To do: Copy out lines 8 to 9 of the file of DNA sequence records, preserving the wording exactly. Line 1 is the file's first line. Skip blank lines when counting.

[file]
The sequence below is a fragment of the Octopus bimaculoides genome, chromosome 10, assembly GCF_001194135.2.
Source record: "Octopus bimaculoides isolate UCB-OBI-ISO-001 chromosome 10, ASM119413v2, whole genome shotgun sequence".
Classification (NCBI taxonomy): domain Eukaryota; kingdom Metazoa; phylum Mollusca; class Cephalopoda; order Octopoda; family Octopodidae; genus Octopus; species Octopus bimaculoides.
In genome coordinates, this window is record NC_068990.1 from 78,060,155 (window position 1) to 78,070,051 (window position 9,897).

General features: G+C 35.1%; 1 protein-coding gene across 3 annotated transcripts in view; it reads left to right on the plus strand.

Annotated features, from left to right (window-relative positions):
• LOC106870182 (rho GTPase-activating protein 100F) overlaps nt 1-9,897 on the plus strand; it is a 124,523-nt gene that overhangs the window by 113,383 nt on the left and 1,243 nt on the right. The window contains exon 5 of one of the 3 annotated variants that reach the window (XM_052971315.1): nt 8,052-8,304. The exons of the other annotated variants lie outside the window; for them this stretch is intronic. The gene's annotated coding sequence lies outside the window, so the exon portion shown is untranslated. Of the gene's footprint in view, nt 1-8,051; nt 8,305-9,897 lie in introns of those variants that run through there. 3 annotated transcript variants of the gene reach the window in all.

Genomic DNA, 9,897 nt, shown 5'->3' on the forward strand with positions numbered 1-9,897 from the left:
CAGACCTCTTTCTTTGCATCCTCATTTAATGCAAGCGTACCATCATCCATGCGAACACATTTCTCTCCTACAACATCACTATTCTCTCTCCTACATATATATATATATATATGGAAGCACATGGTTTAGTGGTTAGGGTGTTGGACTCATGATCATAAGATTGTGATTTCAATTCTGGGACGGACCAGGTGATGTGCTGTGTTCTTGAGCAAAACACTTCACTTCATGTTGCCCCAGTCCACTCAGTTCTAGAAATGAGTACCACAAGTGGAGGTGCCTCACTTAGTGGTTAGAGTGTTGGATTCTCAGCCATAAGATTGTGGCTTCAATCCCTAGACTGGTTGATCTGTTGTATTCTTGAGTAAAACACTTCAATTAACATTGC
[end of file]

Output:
Genomic DNA, 9,897 nt, shown 5'->3' on the forward strand with positions numbered 1-9,897 from the left:
CAGACCTCTTTCTTTGCATCCTCATTTAATGCAAGCGTACCATCATCCATGCGAACACATTTCTCTCCTACAACATCACTATTCTCTCTCCTACATATATATATATATATATGGAAGCACATGGTTTAGTGGTTAGGGTGTTGGACTCATGATCATAAGATTGTGATTTCAATTCTGGGACGGACCAGGTGATGTGCTGTGTTCTTGAGCAAAACACTTCACTTCATGTTGCCCCAGTCCACTCAGTTCTAGAAATGAGTACCACAAGTGGAGGTGCCTCACTTAGTGGTTAGAGTGTTGGATTCTCAGCCATAAGATTGTGGCTTCAATCCCTAGACTGGTTGATCTGTTGTATTCTTGAGTAAAACACTTCAATTAACATTGC